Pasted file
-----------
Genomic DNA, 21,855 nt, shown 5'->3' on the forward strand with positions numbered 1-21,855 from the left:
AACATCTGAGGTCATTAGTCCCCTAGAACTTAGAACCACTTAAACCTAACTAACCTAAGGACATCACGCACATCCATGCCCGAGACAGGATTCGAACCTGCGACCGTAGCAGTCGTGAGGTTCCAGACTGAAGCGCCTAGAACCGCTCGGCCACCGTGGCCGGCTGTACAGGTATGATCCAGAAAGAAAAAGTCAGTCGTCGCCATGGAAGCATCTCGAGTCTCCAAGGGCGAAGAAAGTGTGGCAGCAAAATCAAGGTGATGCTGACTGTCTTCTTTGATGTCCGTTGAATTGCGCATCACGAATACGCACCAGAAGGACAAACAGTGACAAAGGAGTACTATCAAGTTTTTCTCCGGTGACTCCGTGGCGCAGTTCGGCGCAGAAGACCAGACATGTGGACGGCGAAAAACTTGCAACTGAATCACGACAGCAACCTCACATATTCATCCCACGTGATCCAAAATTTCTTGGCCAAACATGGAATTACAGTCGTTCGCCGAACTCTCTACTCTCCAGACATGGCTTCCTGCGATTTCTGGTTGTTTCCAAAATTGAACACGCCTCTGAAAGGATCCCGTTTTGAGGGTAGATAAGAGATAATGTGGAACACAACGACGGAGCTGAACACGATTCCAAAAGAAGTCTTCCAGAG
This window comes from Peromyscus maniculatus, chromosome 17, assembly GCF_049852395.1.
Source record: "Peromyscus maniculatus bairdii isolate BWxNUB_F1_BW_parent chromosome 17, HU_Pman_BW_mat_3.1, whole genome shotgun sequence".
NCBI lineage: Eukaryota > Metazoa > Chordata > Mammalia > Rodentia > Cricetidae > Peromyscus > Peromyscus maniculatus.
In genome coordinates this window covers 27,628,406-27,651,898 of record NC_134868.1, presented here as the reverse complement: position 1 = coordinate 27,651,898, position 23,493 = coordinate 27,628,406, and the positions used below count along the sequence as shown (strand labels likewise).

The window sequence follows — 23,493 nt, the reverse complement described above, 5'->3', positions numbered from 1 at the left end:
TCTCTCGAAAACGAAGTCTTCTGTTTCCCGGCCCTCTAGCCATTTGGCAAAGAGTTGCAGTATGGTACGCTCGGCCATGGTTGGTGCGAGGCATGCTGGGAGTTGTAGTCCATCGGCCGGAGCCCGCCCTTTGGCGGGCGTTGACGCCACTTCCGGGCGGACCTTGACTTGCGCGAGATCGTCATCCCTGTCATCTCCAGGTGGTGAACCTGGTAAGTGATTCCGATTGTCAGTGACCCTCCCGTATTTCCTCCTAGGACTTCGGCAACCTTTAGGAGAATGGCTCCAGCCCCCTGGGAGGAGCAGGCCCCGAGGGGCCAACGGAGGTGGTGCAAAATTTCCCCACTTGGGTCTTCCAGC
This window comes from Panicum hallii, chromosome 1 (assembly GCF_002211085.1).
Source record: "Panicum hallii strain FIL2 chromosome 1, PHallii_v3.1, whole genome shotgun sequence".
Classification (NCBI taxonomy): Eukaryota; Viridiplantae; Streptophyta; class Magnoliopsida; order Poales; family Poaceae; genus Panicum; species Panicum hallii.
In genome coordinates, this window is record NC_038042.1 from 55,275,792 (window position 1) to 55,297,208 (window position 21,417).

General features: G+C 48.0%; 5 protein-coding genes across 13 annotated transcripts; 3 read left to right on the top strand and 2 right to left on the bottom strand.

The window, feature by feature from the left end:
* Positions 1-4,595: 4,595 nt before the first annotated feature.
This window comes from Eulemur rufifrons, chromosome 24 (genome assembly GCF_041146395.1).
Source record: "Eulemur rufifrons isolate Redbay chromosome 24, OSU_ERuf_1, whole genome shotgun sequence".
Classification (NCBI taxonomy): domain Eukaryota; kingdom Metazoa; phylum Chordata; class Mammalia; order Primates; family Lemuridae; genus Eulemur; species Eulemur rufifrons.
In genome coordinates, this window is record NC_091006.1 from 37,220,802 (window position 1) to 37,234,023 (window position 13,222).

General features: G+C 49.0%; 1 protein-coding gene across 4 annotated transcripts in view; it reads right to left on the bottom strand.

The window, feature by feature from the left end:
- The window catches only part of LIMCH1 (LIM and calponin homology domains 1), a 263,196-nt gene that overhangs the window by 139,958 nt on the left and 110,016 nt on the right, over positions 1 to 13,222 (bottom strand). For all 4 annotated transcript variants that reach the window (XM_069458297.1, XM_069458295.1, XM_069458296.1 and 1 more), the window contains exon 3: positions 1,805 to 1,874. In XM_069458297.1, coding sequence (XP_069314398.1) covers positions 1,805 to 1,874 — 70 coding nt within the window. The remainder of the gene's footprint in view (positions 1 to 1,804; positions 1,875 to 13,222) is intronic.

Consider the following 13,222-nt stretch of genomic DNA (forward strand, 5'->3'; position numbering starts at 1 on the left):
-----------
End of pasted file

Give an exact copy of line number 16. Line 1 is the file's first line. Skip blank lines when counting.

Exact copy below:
This window comes from Eulemur rufifrons, chromosome 24 (genome assembly GCF_041146395.1).